Alright! Go team! *High Fives* Hey, I’m ordering pizza, what do you all want?
Attitude: The Socialite isn’t there so much for the game as for the people. Socialites like the cooperative experience of gaming and hanging out with friends. Often, they don’t take the game itself especially seriously – worlds and plots are merely necessary parts of an activity that brings the group together. A good plot and a well-developed world enhance the experience, of course, but so can good food, drink, jokes, tangential stories, conversation, and/or mind-affecting substances. Depending on what kind of game you’re trying to run, the levity and party-ready spirit provided by a Socialite can be a huge asset or a huge liability.
How to Identify: The Socialite will talk a lot, but not often in character or about the game, unless quips are being exchanged. They’re usually the first to broach the subject of consumables, or bring their own to the game to share. They’re invariably friends with at least one other person at the table.
How to Handle: As stated previously, a Socialite might be more or less conducive to any given game, depending on what kind of mood you want to create, and how restrained the Socialite is. Socialites usually aren’t good for horror games, or games where personal angst or conflict are at the fore – anything demanding solemnity doesn’t mesh well with the kind of euphoric fun that Socialites generally want. On the other hand, they’re an excellent addition to comedic or action-heavy games, where joking around doesn’t detract from the story and keeps everyone’s spirits up. Generally, the best solution is to make sure the Socialite understands what you’re trying to do, and what kind of behavior helps or hinders your GMing.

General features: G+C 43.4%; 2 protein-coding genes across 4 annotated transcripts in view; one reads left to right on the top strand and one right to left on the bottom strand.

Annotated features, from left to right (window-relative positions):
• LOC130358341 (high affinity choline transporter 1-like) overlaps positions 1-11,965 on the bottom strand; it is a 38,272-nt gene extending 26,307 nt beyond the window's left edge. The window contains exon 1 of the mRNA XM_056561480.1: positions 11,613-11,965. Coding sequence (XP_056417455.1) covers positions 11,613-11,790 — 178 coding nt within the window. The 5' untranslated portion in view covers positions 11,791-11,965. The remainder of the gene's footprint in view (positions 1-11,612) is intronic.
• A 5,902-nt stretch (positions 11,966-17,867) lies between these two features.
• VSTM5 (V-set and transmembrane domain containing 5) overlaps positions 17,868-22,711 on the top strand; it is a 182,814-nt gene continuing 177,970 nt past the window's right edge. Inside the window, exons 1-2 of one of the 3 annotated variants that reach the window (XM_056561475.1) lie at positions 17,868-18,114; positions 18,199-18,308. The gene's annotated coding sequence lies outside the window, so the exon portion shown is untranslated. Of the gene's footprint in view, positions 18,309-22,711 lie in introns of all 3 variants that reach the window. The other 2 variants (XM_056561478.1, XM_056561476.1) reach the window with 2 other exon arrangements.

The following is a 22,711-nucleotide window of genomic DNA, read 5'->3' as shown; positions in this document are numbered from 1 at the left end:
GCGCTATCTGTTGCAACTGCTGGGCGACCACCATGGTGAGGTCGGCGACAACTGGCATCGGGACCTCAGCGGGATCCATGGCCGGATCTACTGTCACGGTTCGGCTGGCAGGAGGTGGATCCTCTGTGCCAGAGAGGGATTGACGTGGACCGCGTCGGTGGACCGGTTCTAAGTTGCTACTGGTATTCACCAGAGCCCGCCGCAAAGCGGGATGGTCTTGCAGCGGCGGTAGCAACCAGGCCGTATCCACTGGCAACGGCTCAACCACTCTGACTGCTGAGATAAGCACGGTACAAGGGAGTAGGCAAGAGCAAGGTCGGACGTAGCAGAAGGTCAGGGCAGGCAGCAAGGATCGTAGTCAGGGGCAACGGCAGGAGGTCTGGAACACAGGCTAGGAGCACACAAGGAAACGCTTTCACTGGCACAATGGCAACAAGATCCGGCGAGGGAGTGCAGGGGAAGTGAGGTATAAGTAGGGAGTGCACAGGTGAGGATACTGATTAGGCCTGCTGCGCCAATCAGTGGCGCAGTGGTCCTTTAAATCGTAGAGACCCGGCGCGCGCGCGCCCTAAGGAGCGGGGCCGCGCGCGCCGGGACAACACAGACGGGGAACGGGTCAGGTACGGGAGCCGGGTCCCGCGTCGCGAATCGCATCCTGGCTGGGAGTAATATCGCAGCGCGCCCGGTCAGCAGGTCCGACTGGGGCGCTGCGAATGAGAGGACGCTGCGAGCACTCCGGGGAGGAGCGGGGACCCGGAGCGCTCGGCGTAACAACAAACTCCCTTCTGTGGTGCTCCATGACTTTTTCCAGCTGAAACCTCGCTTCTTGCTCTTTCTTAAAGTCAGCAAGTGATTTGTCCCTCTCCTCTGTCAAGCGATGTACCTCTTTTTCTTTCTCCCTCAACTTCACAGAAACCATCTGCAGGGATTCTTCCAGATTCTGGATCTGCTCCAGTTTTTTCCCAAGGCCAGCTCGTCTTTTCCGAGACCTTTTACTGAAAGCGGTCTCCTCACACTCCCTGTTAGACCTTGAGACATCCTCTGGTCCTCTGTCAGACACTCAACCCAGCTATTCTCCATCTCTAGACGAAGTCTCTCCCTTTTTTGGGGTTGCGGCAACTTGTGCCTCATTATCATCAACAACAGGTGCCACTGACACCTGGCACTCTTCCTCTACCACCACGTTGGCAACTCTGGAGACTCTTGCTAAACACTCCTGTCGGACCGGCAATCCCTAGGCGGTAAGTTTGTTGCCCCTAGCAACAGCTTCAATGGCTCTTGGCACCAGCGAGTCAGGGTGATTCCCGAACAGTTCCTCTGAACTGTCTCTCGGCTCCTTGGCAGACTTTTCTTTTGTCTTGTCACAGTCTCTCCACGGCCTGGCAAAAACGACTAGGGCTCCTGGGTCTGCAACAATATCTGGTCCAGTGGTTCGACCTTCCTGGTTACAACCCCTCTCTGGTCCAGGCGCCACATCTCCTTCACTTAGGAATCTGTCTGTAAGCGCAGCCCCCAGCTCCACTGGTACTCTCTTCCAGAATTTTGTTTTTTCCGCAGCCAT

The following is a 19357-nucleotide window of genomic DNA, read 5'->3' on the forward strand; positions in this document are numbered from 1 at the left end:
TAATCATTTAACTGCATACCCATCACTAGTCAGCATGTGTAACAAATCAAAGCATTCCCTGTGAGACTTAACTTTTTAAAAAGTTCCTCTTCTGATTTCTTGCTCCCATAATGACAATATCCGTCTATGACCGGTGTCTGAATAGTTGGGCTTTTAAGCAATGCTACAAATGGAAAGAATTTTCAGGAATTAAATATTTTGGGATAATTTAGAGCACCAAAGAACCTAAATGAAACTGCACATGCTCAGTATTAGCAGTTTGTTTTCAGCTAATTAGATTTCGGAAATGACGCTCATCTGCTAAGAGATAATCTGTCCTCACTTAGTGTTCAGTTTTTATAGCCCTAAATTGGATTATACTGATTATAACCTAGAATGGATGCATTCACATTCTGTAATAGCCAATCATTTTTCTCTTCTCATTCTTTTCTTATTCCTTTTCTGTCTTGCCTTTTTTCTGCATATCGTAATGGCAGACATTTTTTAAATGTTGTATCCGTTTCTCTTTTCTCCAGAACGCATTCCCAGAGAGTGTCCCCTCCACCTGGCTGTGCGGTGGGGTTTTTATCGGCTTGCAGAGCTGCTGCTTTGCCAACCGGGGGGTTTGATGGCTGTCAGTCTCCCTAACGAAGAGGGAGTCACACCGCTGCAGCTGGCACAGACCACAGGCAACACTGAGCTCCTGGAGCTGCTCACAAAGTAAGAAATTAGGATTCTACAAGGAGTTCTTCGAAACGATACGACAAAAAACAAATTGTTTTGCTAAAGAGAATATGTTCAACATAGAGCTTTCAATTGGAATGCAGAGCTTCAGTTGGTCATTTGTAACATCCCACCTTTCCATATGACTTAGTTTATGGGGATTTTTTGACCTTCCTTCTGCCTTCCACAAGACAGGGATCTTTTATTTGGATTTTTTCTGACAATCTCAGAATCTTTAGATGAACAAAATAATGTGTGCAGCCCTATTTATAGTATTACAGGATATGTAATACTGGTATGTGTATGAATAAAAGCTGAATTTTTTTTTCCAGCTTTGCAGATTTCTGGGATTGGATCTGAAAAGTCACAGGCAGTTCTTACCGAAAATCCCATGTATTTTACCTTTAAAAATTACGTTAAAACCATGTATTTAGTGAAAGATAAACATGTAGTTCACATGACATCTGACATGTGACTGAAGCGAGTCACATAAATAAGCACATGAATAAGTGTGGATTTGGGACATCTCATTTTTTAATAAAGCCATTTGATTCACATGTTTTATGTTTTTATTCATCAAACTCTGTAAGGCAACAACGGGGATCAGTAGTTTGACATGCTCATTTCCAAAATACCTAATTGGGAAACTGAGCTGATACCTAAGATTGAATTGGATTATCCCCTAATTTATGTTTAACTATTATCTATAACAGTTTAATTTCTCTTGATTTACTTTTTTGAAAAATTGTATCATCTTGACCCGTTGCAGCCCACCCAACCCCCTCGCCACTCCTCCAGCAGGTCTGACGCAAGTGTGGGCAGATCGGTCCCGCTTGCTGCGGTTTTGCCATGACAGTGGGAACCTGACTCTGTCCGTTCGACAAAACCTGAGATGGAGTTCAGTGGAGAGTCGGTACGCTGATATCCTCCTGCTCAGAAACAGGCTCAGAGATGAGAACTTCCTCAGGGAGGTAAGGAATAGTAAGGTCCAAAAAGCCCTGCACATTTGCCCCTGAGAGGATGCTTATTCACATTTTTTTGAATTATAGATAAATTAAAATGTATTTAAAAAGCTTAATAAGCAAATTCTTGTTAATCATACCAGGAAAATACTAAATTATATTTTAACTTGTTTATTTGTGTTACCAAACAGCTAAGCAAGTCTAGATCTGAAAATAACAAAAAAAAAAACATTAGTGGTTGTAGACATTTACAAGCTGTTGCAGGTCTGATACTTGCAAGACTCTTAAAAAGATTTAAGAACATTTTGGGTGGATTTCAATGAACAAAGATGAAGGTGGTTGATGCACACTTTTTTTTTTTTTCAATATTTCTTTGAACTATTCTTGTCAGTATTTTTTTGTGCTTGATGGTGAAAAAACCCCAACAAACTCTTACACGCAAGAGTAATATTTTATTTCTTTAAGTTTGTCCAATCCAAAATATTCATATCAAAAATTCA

Hypothetically, this guide to player behavior should be universal, so if you liked this enough to think it worth sharing, feel free to copy it to some other tabletop roleplaying game site.
I remember seeing a guide similar to this in... I want to say DnD 4th Ed. Anyway, I just wanted to say that this, along with the rules for avoiding fights, truly should be posted into a universal RP guide. You obviously put a good deal of thought into this, especially with your notes of how they can go right or wrong. It might have been nice to have suggestions for how to deal with/help with the growth of negatively aligned players, but it's a good guide regardless.
Sadly, I don't really know how to deal with negatively aligned players, except by giving them the boot. If you're good friends with them, you might be able to talk them around and help them understand how their behavior bothers other people. If you're not good friends, odds are they won't be receptive to a rebuke. And if talking it out doesn't work, then there's not much else to do.